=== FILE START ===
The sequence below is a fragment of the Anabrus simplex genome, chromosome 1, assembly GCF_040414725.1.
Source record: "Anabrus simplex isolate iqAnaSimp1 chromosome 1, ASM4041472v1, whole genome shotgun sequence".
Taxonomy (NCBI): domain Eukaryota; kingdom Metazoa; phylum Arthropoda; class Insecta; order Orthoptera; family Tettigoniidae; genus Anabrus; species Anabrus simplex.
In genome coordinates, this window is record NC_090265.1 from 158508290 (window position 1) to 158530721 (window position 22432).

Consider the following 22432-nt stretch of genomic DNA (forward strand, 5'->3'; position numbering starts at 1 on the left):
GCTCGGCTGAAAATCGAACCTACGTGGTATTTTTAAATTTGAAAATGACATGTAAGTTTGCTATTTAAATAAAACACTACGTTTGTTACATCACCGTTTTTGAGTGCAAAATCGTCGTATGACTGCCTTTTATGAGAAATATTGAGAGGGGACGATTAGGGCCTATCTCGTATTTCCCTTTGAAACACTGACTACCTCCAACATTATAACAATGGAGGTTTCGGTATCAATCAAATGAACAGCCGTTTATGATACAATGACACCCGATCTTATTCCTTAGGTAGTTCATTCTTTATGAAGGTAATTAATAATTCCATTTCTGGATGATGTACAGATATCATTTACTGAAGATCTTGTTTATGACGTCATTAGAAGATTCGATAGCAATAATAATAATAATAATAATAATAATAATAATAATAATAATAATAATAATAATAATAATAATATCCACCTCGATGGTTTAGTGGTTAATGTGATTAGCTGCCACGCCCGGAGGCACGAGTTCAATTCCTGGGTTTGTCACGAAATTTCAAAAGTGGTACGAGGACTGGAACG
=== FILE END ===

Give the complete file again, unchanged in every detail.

The sequence below is a fragment of the Anabrus simplex genome, chromosome 1, assembly GCF_040414725.1.
Source record: "Anabrus simplex isolate iqAnaSimp1 chromosome 1, ASM4041472v1, whole genome shotgun sequence".
Taxonomy (NCBI): domain Eukaryota; kingdom Metazoa; phylum Arthropoda; class Insecta; order Orthoptera; family Tettigoniidae; genus Anabrus; species Anabrus simplex.
In genome coordinates, this window is record NC_090265.1 from 158508290 (window position 1) to 158530721 (window position 22432).

Consider the following 22432-nt stretch of genomic DNA (forward strand, 5'->3'; position numbering starts at 1 on the left):
GCTCGGCTGAAAATCGAACCTACGTGGTATTTTTAAATTTGAAAATGACATGTAAGTTTGCTATTTAAATAAAACACTACGTTTGTTACATCACCGTTTTTGAGTGCAAAATCGTCGTATGACTGCCTTTTATGAGAAATATTGAGAGGGGACGATTAGGGCCTATCTCGTATTTCCCTTTGAAACACTGACTACCTCCAACATTATAACAATGGAGGTTTCGGTATCAATCAAATGAACAGCCGTTTATGATACAATGACACCCGATCTTATTCCTTAGGTAGTTCATTCTTTATGAAGGTAATTAATAATTCCATTTCTGGATGATGTACAGATATCATTTACTGAAGATCTTGTTTATGACGTCATTAGAAGATTCGATAGCAATAATAATAATAATAATAATAATAATAATAATAATAATAATAATAATAATAATAATAATAATATCCACCTCGATGGTTTAGTGGTTAATGTGATTAGCTGCCACGCCCGGAGGCACGAGTTCAATTCCTGGGTTTGTCACGAAATTTCAAAAGTGGTACGAGGACTGGAACG